• What would we Muggles do without you and abfh to give us your words of wisdom? And about He-Who-Must-Not-Be-Named, he wouldn't even be known as that. If we were all friends, one participant in the Quidditch games would be a kind, grandfatherly patriarch named Tom Riddle. Kind of a far cry from an evil man who killed hundreds of people and made seven Horcruxes, don't you think?

    By Anonymous Sadderbutwisergirl, at 10:07 PM  

  • Ed, Thelma, Lyn, and Attila: Thanking you all most graciously.

    Clay: I've been busy turning some of the greedy corporate executives who caused the recession into winged swine. They all thought they'd be held accountable when pigs fly, so it seemed quite appropriate.

    Sadderbutwisergirl: Shhh! Anybody could be reading this blog, and You-Know-Who doesn't like it when people tell his secrets!

    By Blogger Rita Skeeter, at 11:05 AM  

  • Maybe we need to distinguish between therapies/treatments that *help* ASD kids and families (such as relieving anxiety and sensory issues), and therapies/treatments that *cure* (read: change) ASD kids and families. The big funding draw is still genetic research, even though 20 years of that has come up empty. What are they planning to do anyway, a gene-ectomy? This isn't helpful.

    By Anonymous Nancy, at 12:14 PM  

  • @Rita Skeeter: I don't see why he would be reading a Muggle blog, but I guess we can't really take our chances. Especially because we Muggles are unarmed and unable to defend ourselves from Unforgivable Curses.

    By Anonymous Sadderbutwisergirl, at 11:43 PM  

  • I've been busy turning some of the greedy corporate executives who caused the recession into winged swine. They all thought they'd be held accountable when pigs fly, so it seemed quite appropriate.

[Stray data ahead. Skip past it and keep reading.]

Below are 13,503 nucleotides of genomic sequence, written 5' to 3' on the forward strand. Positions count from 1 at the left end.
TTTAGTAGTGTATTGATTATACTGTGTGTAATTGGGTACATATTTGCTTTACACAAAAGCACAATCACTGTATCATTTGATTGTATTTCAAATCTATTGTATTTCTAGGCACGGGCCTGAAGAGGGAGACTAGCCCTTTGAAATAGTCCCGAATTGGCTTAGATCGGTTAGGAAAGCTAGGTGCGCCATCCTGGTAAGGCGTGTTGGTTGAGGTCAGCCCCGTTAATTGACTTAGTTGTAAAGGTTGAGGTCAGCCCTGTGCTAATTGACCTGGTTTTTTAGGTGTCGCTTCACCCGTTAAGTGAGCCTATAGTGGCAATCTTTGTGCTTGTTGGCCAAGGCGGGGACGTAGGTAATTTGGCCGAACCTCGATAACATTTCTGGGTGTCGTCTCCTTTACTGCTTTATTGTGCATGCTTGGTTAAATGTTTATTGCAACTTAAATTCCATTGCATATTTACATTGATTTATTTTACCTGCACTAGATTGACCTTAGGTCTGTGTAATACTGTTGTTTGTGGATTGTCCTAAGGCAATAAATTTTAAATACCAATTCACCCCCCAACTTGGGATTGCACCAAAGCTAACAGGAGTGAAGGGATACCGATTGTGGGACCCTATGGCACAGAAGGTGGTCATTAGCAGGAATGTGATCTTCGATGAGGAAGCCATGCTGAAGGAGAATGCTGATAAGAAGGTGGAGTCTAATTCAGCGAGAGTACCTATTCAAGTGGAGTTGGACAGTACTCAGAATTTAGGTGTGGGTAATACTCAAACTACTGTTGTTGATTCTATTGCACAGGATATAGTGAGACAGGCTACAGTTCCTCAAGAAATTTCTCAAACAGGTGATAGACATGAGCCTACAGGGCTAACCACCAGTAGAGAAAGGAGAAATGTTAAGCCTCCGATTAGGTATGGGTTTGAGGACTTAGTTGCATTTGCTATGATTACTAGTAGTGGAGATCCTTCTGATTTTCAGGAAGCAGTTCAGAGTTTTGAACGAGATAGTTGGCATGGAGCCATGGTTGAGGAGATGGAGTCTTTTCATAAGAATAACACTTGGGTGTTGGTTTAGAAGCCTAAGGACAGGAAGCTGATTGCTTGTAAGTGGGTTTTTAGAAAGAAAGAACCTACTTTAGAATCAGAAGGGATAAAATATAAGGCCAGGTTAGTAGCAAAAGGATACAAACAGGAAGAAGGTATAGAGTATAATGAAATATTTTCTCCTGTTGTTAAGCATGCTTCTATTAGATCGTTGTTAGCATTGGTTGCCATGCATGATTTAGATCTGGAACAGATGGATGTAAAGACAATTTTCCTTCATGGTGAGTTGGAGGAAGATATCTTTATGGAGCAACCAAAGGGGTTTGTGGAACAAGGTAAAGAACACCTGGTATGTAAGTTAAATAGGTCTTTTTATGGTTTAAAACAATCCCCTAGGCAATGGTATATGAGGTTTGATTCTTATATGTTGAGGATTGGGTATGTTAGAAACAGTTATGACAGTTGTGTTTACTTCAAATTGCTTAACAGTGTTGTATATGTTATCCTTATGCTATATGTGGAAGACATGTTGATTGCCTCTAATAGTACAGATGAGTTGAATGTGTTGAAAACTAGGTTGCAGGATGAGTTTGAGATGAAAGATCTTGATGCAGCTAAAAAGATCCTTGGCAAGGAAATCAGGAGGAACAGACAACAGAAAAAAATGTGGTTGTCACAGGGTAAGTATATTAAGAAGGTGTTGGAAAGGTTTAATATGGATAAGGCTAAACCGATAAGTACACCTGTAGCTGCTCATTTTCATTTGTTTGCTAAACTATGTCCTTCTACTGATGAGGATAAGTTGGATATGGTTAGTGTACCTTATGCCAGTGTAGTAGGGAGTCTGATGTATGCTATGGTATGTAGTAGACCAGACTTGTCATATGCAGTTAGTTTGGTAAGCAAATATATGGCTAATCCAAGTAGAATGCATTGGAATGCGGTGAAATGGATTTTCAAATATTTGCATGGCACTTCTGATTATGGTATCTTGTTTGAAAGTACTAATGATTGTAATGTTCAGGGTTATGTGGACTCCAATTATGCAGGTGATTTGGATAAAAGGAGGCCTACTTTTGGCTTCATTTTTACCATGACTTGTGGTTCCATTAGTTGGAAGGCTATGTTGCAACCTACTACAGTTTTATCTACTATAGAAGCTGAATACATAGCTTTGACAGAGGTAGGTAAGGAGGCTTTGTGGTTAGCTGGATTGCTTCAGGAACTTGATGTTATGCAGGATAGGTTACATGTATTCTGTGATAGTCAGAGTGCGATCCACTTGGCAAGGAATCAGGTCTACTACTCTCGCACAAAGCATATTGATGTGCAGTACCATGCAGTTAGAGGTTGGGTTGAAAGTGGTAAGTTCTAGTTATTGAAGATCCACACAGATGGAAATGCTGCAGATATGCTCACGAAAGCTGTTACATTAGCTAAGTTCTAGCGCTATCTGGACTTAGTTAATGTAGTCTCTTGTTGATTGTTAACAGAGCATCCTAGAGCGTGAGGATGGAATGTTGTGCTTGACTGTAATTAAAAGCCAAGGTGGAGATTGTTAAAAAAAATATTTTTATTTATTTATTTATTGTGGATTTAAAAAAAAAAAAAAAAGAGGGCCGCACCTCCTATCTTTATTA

Nice work, Rita! I will always applaud anyone who hangs greedy corporates like that by the privates! Winged swine? That's being nice if you ask me!

    By Blogger Timelord, at 8:29 AM  

  • Rita, these greedy corporate executives will collapse their own companies to make as much money for themselves as possible. This is why they do things the way they do.

    Multitasking is the most inefficient way to accomplish anything at all. http://cubedemon.blogspot.com/2009/05/workplace-value-being-able-to-multitask.html The best case of multitasking the time it will take to do the tasks will be the same. The worst case is multitasking will be more inefficient than monotasking.

    The execs don't care though. Phil is being kept out of the workplace due to greed. The execs and government heads want to make money for themselve and only themselves.

    By Blogger Cube Demon, at 7:03 PM  

  • "Multitasking is the most inefficient way to accomplish anything at all. http://cubedemon.blogspot.com/2009/05/workplace-value-being-able-to-multitask.html The best case of multitasking the time it will take to do the tasks will be the same. The worst case is multitasking will be more inefficient than monotasking."

    Cube's demonstration of this was mathematical, and was an excellent discourse on how inefficient 'multitasking' is. Looking at the same thing from a psychological point of view, the issue becomes clearer still: multitasking diverts attention from one target to another one constantly, and it takes time to direct and concentrate attention onto any target; so that is time that gets taken up twice in every shift of attention, because you have to disengage from one attention target and then to engage with the next. In time-efficiency terms alone, multitasking is very likely to be inefficient since it involves so much dead time. Re-engagement with a previous target takes time, too; and isn't any quicker to do than engagement with a different target. So the time lost per target is substantial, especially if attention shifting is required quickly and often.